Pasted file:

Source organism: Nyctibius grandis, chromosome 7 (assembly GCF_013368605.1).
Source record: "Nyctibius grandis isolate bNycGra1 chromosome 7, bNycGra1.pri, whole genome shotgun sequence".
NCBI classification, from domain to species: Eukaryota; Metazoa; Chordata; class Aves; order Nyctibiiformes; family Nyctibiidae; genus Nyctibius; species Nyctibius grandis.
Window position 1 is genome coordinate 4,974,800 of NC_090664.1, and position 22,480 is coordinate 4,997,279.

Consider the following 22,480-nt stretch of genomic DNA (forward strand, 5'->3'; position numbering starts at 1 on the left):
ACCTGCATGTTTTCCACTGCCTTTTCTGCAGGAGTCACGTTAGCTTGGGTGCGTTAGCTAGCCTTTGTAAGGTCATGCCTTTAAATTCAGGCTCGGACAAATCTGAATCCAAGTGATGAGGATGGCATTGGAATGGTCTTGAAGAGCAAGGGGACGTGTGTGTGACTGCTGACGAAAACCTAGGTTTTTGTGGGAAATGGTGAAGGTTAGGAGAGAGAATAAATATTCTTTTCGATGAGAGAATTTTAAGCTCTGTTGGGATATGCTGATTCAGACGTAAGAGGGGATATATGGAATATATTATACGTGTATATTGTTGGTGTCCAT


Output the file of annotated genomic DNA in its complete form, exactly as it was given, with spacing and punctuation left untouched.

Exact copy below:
Source organism: Nyctibius grandis, chromosome 7 (assembly GCF_013368605.1).
Source record: "Nyctibius grandis isolate bNycGra1 chromosome 7, bNycGra1.pri, whole genome shotgun sequence".
NCBI classification, from domain to species: Eukaryota; Metazoa; Chordata; class Aves; order Nyctibiiformes; family Nyctibiidae; genus Nyctibius; species Nyctibius grandis.
Window position 1 is genome coordinate 4,974,800 of NC_090664.1, and position 22,480 is coordinate 4,997,279.

Consider the following 22,480-nt stretch of genomic DNA (forward strand, 5'->3'; position numbering starts at 1 on the left):
ACCTGCATGTTTTCCACTGCCTTTTCTGCAGGAGTCACGTTAGCTTGGGTGCGTTAGCTAGCCTTTGTAAGGTCATGCCTTTAAATTCAGGCTCGGACAAATCTGAATCCAAGTGATGAGGATGGCATTGGAATGGTCTTGAAGAGCAAGGGGACGTGTGTGTGACTGCTGACGAAAACCTAGGTTTTTGTGGGAAATGGTGAAGGTTAGGAGAGAGAATAAATATTCTTTTCGATGAGAGAATTTTAAGCTCTGTTGGGATATGCTGATTCAGACGTAAGAGGGGATATATGGAATATATTATACGTGTATATTGTTGGTGTCCAT